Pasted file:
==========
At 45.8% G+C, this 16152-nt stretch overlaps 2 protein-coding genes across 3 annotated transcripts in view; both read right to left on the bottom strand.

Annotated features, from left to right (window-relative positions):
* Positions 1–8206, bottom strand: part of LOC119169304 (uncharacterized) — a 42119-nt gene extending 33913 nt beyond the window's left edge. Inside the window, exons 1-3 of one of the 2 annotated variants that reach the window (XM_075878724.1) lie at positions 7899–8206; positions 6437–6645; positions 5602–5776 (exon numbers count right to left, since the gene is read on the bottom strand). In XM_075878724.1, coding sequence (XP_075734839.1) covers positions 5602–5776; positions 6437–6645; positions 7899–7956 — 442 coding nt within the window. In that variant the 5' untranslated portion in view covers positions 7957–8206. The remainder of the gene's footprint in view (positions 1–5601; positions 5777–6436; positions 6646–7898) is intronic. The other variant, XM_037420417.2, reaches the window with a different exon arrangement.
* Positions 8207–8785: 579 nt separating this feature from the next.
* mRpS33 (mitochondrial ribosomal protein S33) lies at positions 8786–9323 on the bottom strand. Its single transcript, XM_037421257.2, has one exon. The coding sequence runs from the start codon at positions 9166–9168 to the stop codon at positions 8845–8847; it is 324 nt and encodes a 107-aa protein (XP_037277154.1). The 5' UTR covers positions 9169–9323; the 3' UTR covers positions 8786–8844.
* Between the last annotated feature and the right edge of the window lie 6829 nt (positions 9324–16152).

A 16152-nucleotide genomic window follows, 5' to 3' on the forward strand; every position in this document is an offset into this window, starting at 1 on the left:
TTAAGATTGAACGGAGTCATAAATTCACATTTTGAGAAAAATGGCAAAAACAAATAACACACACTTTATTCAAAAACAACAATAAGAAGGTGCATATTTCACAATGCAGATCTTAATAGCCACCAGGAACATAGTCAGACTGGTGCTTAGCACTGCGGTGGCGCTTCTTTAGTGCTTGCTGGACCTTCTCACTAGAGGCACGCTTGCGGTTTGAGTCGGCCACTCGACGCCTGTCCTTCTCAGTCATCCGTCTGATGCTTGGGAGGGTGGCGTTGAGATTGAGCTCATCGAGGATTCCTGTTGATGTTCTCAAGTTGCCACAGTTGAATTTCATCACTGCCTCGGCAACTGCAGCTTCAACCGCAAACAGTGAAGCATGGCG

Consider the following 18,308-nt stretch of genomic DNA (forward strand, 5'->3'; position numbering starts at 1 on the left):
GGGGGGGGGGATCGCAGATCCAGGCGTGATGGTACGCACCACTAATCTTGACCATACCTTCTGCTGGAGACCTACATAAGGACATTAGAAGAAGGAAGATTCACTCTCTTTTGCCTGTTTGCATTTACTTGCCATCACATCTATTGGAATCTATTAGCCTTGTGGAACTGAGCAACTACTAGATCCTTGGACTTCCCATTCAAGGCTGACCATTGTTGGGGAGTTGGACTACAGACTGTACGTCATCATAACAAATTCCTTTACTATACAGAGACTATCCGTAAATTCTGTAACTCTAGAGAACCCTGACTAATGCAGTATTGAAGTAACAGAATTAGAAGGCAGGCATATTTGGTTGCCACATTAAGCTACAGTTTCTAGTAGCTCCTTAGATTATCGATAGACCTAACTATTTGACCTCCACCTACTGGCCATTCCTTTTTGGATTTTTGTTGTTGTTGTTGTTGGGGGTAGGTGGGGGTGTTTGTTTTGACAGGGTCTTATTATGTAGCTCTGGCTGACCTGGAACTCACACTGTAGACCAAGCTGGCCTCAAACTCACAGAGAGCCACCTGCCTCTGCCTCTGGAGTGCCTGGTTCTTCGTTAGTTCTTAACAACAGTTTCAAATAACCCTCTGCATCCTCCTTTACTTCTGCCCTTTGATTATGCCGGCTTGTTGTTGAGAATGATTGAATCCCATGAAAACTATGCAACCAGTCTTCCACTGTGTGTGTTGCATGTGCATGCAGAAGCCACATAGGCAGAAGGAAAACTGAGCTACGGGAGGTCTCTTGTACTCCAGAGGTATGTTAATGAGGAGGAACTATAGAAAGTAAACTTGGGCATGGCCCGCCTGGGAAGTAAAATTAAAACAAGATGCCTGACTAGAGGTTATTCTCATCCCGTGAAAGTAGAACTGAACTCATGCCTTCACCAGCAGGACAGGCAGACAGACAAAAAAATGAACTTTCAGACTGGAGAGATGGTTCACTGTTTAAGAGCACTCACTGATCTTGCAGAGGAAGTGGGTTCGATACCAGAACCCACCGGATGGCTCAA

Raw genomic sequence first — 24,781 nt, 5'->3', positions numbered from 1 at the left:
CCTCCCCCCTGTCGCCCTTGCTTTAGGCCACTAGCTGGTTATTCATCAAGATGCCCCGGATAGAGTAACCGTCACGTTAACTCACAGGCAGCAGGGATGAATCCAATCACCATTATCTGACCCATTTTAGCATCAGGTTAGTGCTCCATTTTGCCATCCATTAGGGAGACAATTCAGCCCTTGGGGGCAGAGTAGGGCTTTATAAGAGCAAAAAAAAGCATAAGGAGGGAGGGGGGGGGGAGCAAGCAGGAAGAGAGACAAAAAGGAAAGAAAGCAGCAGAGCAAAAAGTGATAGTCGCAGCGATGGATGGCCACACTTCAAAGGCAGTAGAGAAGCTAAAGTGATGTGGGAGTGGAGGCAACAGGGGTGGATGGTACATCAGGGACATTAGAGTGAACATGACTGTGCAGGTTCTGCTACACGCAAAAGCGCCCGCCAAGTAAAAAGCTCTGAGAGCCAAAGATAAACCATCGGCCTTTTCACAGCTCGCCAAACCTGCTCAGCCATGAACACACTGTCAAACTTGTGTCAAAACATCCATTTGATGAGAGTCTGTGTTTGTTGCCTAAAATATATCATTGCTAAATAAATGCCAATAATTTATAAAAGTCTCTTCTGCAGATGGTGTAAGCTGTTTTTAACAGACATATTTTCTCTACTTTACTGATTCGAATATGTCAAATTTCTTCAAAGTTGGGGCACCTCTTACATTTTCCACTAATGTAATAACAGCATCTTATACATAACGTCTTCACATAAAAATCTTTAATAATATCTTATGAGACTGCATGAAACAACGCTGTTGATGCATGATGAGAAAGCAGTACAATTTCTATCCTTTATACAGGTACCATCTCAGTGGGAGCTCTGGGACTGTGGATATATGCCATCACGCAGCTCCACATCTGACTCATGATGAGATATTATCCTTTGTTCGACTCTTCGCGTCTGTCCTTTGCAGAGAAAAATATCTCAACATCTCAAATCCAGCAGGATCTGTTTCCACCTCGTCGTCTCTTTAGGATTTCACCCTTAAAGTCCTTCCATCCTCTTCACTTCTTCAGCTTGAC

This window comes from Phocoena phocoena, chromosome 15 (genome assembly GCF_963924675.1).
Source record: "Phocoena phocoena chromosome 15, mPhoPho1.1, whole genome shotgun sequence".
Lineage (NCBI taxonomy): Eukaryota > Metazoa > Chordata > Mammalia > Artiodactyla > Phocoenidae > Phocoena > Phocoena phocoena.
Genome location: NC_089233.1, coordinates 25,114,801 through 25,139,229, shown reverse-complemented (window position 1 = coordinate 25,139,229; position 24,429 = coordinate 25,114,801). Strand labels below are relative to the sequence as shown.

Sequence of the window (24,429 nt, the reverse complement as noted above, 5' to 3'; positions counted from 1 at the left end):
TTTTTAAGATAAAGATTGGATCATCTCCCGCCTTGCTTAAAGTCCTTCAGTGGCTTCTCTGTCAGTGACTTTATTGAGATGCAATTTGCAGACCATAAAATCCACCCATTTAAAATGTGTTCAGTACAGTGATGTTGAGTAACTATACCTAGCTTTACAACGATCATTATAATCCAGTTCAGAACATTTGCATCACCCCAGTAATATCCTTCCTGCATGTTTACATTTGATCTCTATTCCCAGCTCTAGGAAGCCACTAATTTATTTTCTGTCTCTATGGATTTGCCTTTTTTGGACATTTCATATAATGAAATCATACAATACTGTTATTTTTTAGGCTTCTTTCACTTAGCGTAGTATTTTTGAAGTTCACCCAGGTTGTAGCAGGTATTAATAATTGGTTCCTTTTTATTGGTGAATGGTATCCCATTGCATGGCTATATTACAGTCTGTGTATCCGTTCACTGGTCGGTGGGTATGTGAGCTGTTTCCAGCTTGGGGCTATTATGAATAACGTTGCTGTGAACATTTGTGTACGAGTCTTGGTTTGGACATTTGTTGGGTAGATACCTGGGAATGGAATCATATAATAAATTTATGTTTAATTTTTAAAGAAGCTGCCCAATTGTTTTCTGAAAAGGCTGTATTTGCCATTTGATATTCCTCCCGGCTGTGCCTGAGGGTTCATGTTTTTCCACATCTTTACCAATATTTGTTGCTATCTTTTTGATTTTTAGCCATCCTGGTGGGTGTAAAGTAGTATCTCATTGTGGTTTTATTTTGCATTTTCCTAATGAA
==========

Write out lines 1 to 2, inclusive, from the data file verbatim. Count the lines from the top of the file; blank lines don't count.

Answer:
At 45.8% G+C, this 16152-nt stretch overlaps 2 protein-coding genes across 3 annotated transcripts in view; both read right to left on the bottom strand.

Annotated features, from left to right (window-relative positions):